Karim’s intended destination upon setting out from Baghdad is Paris where he has a relative, but in submitting to the whims of people smugglers, he finds himself dropped off on a rural road in Germany in the dead of winter. He manages to make his way to a train station where he is immediately picked up and placed in a windowless cell in Dachau. In retrospect he is relieved that he naively does not know the association of that location beforehand. He is terrified enough. From that point, he is funnelled into the confusing, often tedious, administrative  system that will determine his fate, ultimately ending up in a small Bavarian town. Here he will build connections with a small group of fellow Iraqis, each carrying their own pasts and burdens that remain unshared. They exist as loose association of men bound by common country of origin, amid a fractious community of other refugees.

Woven into his account of the trials and tribulations that arise as he navigates the complicated asylum application process, periodically reminding Frau Schulz where she has played a role, Karim shares childhood losses and adult longings. Despite his momentary position of power, he comes across as a vulnerable figure, focused and determined but cautious to try to play by the rules. When he reveals the deep secret that lies beneath his initial desperation to head to Europe—an unexpected circumstance that I personally connected with in a way others might not—the space he occupies, slightly offside that of his peers makes perfect sense. He has a very unique reason to want to stay—one he has revealed to no one, least of all the officials at his asylum hearing.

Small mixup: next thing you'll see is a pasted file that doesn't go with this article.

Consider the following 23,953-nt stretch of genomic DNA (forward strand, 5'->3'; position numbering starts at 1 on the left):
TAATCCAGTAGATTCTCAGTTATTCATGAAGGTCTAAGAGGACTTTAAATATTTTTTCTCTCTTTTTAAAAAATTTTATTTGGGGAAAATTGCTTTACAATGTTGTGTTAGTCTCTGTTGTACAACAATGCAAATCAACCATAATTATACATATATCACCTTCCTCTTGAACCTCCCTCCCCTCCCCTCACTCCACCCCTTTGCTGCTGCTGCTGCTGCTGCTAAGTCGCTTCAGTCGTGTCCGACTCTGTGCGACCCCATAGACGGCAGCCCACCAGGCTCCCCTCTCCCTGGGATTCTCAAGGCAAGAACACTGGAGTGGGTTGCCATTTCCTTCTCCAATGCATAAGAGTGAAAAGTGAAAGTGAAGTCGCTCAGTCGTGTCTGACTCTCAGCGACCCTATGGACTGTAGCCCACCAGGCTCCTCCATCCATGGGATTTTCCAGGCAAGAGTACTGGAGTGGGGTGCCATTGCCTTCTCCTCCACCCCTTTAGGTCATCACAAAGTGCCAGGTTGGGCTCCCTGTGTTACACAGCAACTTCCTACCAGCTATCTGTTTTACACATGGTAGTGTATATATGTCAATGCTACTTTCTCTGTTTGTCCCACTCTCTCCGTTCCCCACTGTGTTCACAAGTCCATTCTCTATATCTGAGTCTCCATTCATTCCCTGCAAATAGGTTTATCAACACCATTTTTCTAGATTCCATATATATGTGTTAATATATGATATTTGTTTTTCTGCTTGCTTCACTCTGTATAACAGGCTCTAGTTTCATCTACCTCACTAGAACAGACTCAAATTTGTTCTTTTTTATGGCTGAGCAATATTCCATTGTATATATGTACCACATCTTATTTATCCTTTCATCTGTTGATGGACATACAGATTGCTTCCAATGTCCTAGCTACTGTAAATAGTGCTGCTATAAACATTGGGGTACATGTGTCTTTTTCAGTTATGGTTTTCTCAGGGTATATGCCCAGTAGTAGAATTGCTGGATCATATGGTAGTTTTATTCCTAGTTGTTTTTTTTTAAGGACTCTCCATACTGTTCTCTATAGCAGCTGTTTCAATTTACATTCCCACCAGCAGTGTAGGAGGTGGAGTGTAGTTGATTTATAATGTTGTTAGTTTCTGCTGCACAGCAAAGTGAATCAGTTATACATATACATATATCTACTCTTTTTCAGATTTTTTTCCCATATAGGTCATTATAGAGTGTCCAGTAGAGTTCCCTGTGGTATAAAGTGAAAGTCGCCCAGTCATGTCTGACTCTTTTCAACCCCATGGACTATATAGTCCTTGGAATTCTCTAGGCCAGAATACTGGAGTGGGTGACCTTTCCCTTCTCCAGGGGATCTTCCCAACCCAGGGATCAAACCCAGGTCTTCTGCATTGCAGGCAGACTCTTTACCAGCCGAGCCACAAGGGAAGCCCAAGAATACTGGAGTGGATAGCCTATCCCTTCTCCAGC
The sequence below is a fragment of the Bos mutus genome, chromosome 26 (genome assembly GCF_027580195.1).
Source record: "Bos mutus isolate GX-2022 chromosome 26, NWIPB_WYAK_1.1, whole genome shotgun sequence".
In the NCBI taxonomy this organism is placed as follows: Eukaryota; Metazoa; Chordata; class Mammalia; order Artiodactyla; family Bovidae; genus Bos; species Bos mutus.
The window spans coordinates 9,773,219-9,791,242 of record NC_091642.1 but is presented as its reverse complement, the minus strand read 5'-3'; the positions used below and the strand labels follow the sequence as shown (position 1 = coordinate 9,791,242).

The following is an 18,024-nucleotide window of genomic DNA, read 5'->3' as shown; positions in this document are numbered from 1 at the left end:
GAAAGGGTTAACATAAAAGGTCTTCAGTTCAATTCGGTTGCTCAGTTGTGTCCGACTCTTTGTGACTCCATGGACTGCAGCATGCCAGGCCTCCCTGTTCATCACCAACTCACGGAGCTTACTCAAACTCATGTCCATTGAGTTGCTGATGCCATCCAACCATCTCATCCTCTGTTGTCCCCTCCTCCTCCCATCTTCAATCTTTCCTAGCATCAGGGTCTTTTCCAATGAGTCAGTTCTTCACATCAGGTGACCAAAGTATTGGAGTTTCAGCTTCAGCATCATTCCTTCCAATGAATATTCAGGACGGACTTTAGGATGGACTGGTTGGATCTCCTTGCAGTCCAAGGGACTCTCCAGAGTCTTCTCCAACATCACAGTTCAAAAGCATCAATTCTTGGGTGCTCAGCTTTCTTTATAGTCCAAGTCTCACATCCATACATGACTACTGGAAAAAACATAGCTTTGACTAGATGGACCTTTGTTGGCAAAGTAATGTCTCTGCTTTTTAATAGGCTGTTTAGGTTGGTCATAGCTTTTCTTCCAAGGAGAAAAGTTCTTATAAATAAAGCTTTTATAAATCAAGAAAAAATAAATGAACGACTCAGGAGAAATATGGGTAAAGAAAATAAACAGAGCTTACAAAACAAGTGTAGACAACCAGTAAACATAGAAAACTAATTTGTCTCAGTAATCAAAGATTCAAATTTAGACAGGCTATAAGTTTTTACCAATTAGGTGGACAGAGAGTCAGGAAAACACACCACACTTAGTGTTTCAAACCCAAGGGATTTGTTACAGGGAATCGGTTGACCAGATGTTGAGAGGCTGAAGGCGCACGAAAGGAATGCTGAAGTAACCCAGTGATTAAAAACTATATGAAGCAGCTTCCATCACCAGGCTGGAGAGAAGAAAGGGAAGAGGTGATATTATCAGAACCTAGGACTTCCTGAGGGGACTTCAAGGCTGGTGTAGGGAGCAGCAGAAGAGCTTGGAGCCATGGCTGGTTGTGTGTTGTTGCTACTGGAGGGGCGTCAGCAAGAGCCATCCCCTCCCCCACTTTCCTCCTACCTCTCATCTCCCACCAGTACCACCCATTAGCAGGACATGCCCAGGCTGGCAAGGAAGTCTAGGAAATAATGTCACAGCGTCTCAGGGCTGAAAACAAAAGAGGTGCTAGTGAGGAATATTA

However, 9/11 and the subsequent American invasion of Iraq upends his dreams. Everything changes almost instantly:

From that accursed day onwards, the main term used to describe us Arabs in Germany was ‘suspicious’. I would never have thought that terrorists hiding in Afghanistan’s Hindu Kush mountains could, by their attacks in the United States, plunge my life in the Bavarian town of Niederhofen into such disarray. That’s what you call globalization.

Caught up in the confusion of this rapidly changing atmosphere, Karim and his friends struggle with conflicted emotions as they watch broadcasts of the destruction being wrought on their homeland and worry about the safety of their families. Yet around them, fundamentalist passions rise among some, fueling bitter divisions within the expat community itself and further anxiety among the German population. But, once Saddam Hussein is neutralized, Karim finds that his contrived claim for refugee status no longer carries any weight, and his asylum status is revoked, but going back is not an option. He has too much invested in his hopes for a better—even normal—future. So with Frau Schulz as his silent witness, he is unburdening himself as he prepares to take flight again after three years in Germany.